health

Gone.

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My Mum committed suicide on April 9, 2000.  I was 21 at the time, in Japan on a Monbusho scholarship.  I had called the day it happened, or the day after, when there were already relatives in the house trying to function for my family members.  My brother’s girlfriend answered the phone and told me Mum wasn’t there.  I had my results for my first semester exams.  I wanted Mum to be proud!  I said I’d call back.

My brother’s girlfriend answered the phone the next day too.  It was so confusing.  She said Mum was out.  Again?  Where?  Why?  Mum was never out.  That was the thing; that was how things had become.

And then I got the call.  On my boyfriend’s mobile the next night – which was strange, again.  I answered in Japanese, moshi moshi, and I heard my brother’s voice.  Kate!  It’s Paul – in Osaka!  I’ve come to see you!  I was so excited.  I danced with abandon on the street, dark and glossy with spring rain as we waited for the taxi.  I knew it didn’t make sense but who cared!  Paul had come to surprise me, we would go straight to a bar and I would show him my Osaka, the place I had come to know in the last six months.

The elevator doors opened and there he was.  Paul in Osaka.  He lurched forward and hugged me tight.  Too tight.  He wouldn’t let go.  And then he said it.  Mum’s died.  Mummy’s gone to heaven.  I’ve come to take you home.

My life has never been the same, and I lost that girl, right then I lost her.  The girl dancing on the street in the rain with excitement.  Gone. I couldn’t yet process that I had lost my Mum, but I felt that loss of me.  It wiped me out.  It effaced me.

Mum threw herself off the overpass onto the Monash freeway.  It was about 9am on a Sunday morning.  I think she may have seen my father drive past first with my sister in the car.  My mother had asked my sister to come down and visit her – Jane lived in Canberra at the time – because she was not okay, and Dad had picked up Jane from the airport that morning.  I think of all these initiatives they have now, R U OK Day, and Beyond Blue, and signs up in doctor’s waiting rooms – and yet, it was too hard for my Mum.  My timid, Catholic mother, who didn’t know why she had depression, and didn’t know that it was okay; that she needed help and it was okay.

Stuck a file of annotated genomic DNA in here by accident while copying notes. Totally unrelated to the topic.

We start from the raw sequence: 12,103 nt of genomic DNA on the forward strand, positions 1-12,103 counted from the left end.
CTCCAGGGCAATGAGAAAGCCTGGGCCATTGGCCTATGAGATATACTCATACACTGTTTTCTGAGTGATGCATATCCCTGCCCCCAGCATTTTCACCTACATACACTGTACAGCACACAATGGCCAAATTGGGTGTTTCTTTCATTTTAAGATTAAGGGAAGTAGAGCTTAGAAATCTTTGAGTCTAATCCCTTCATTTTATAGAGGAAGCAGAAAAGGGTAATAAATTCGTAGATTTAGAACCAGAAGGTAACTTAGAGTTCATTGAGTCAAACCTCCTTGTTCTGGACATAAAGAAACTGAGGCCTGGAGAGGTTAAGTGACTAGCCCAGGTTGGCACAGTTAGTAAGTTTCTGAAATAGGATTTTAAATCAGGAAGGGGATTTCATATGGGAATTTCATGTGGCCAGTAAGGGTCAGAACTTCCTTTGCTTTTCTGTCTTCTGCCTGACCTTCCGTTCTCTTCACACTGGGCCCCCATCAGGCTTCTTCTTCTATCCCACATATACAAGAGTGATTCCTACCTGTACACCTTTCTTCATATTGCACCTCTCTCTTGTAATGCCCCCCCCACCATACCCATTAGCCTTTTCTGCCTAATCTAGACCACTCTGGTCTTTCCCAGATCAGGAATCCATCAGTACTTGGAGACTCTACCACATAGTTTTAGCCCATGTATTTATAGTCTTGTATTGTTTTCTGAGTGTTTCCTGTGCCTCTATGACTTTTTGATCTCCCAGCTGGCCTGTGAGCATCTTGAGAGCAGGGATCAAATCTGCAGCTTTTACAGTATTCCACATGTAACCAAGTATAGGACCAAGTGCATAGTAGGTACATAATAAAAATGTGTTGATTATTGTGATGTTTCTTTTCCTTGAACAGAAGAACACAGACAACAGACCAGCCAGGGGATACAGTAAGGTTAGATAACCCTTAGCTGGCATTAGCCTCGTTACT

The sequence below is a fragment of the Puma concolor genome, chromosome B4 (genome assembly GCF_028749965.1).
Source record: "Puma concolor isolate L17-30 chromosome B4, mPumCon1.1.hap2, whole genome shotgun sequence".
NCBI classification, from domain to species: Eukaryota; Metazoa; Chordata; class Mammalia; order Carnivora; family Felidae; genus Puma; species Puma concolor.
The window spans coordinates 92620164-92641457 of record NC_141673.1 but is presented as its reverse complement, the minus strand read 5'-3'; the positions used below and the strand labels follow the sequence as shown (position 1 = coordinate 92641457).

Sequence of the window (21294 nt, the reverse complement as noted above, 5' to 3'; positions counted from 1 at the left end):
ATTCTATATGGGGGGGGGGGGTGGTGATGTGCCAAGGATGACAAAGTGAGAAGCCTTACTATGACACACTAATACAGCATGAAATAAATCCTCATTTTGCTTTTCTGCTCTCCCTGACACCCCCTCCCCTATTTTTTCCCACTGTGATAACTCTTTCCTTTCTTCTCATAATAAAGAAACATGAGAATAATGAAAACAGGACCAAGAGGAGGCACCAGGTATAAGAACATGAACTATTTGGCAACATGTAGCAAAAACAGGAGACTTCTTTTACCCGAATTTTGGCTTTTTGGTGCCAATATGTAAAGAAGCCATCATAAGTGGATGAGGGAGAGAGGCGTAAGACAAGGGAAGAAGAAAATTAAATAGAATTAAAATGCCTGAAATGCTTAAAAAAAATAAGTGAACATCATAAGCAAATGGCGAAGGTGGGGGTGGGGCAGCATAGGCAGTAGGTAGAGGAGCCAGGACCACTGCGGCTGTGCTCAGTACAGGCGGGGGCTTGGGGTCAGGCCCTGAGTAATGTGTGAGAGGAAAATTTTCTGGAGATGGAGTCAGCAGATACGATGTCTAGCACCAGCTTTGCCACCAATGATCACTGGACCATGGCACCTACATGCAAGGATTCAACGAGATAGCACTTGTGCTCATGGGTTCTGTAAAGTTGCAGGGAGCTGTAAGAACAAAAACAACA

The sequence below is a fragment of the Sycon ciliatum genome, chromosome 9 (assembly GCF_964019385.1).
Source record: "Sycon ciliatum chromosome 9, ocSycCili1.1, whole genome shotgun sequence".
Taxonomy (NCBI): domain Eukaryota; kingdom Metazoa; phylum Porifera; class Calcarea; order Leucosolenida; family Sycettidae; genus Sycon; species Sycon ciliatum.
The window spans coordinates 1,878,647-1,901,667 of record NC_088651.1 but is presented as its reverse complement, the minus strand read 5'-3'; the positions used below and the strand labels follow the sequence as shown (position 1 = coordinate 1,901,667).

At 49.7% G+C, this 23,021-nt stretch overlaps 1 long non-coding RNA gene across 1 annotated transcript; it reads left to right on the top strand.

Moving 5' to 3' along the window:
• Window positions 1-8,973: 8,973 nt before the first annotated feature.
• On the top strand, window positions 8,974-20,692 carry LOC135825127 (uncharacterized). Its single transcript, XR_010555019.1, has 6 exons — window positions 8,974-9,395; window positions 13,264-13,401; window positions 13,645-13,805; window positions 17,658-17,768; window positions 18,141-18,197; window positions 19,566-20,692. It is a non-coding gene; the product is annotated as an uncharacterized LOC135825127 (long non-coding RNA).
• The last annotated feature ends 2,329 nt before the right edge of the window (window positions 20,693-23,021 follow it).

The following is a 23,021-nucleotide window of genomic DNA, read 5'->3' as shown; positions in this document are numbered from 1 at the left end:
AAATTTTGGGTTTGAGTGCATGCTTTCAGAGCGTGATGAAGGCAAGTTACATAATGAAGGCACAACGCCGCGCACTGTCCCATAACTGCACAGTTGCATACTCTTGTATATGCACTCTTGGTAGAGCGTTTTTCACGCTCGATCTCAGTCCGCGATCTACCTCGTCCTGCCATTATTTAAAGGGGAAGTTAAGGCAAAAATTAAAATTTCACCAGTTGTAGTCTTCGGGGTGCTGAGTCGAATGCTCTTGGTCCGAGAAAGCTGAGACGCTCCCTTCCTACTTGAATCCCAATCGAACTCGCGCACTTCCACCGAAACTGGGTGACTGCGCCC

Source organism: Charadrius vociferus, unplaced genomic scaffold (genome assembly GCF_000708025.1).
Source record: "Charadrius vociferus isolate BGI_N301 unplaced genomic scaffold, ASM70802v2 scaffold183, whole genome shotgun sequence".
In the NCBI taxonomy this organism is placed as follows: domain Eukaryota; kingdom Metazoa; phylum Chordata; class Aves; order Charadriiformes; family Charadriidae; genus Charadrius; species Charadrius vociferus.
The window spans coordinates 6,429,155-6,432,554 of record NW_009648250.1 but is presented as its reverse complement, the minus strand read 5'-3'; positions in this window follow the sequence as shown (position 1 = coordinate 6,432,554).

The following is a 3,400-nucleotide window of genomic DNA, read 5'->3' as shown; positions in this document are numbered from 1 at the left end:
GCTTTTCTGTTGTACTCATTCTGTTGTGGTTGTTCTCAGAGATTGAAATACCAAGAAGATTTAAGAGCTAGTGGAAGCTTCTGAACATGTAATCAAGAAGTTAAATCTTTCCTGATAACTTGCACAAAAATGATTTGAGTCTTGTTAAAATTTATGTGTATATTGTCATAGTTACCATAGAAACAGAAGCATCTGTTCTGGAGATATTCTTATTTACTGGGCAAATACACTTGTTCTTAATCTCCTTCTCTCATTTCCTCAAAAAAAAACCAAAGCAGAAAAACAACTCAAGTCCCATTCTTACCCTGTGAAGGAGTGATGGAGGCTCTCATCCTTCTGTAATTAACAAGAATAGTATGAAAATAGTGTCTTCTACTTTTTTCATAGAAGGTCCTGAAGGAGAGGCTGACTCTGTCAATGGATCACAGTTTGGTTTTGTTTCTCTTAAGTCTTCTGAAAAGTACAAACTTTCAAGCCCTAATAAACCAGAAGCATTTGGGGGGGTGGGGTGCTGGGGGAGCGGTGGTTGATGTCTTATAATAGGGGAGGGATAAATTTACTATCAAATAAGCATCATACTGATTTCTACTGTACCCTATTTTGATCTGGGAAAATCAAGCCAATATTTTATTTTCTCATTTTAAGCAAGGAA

God only knows the state of her mind that morning.  Dad said later that she seemed ‘very dark’.  She hadn’t been sleeping properly.  She had just started a course of Zoloft proscribed to her only a few days earlier, but she hadn’t even told my Dad.  Was she so ashamed?  Scared.  In my mother’s mixed up mind she thought it made more sense to end it all that morning rather than face change, face humiliation, get help.

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Her death is too horrifying for me to think about.  But I often wondered – in those last spilt seconds, did her life elongate, did a part of her mind wake up and realise what she was doing, that she was making a horrible mistake?  Did she die with regret and shame and horror?  What was she thinking?

My Mum doesn’t fit the statistics.  She was 52 when she died, married with four grown-up children, a teacher.  She was to become a grandma to seven beautiful grandchildren – including my daughter Emi – but she didn’t know that then.  I wish she had’ve known.  I wish she had’ve known that there was help out there, that she could have got through whatever it was.  That we would have been there for her.  I would have done anything for her, to help her.  I would have brushed her hair and gone for walks with her and told her anything, given her anything.

Gone is permanent.  My Dad has remarried now, and my brothers have three children each, and my sister and I don’t talk much about Mum’s death anymore.  None of us do.  Sometimes we look back at things that have happened and we attribute it to our grief.  To what happened to all of us.  But we can’t change it. Nothing can bring back our Mum.  We miss her.  We love her.  We forgive her.  We don’t understand and we never will.  We grieved in private over the years, independently of each other.  We couldn’t really help each other.  We got on with things because we had to, not because we wanted to.  Our family was gutted that day and it’s never been the same.

I wanted to share this because I believe in the help that is out there.  I know systems are not perfect and that facing problems can seem insurmountable, but no-one deserves to suffer like my mother did; no-one deserves that death.  No family deserves what happened to us, on Mother’s Days, at Christmases, all those private moments, all that pain.  We all lost.

If you need immediate help, you can contact:

Lifeline – 13 11 14
Suicide Call Back Service – 1300 659 467
Kids Helpline – 1800 55 1800
MensLine Australia – 1300 78 99 78

SANE Australia has fact sheets on mental illness as well as advice on getting treatment. Visit www.sane.org or call 1800 18 SANE (7263).

You can also visit beyondblue: the national depression initiative (1300 22 4636) or the Black Dog Institute, or talk to your local GP or health professional.

Kate is an aspiring writer and mother who works full-time in the community sector in Melbourne.  She is writing her first novel about loss and friendship, and has been writing for Spook magazine this year. You can find her on Twitter here and her blog here.

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